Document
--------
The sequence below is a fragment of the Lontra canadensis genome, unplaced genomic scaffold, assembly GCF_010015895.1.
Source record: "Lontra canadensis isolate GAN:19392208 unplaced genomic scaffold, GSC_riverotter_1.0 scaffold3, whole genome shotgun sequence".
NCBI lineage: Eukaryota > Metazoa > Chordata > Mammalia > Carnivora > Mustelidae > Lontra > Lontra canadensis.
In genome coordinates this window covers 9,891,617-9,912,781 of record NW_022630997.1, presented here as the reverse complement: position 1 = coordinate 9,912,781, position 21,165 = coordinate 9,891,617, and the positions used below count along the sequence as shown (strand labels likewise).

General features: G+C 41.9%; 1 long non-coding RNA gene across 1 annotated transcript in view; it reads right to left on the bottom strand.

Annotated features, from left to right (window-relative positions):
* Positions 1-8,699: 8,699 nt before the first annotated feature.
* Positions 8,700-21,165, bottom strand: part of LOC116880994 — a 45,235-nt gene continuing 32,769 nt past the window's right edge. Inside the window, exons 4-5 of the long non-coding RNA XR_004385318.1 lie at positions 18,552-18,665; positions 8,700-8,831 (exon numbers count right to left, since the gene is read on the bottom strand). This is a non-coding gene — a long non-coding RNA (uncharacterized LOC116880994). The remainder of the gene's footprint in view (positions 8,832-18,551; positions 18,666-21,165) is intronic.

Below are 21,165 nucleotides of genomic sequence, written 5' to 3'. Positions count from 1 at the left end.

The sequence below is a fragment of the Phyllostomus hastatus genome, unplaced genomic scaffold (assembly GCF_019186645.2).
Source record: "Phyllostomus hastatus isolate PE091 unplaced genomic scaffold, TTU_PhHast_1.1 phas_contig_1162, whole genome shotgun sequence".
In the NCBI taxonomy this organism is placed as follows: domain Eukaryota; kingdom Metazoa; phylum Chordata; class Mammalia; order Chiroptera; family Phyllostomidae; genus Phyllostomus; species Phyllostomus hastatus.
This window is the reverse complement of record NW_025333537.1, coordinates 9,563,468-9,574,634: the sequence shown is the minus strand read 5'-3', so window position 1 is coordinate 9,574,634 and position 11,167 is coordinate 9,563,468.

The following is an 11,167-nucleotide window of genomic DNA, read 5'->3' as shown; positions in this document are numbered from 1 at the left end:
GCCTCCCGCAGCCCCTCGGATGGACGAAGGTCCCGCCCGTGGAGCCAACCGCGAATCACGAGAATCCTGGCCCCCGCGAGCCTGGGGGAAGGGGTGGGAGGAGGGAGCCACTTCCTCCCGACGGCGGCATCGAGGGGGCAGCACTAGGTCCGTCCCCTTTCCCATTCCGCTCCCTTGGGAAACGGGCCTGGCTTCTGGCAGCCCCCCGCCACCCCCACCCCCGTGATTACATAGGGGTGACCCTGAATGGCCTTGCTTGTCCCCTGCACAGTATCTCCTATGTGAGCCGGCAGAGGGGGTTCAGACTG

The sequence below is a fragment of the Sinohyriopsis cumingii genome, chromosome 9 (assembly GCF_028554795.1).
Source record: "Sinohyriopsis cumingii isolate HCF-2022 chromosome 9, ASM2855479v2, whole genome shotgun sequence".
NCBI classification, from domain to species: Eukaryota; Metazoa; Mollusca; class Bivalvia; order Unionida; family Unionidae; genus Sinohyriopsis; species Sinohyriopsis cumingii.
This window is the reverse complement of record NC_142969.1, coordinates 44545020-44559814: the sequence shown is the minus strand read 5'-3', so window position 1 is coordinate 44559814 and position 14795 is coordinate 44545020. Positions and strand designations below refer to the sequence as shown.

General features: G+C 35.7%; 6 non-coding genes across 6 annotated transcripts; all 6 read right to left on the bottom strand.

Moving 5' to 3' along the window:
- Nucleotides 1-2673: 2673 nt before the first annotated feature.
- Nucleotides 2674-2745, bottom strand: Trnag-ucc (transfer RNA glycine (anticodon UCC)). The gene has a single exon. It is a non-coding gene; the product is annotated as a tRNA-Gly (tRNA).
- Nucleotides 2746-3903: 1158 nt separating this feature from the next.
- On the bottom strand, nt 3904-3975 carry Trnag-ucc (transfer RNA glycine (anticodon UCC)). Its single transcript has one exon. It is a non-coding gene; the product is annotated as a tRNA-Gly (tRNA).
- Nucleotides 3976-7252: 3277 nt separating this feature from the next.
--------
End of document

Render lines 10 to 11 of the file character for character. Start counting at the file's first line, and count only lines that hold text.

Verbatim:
The sequence below is a fragment of the Phyllostomus hastatus genome, unplaced genomic scaffold (assembly GCF_019186645.2).
Source record: "Phyllostomus hastatus isolate PE091 unplaced genomic scaffold, TTU_PhHast_1.1 phas_contig_1162, whole genome shotgun sequence".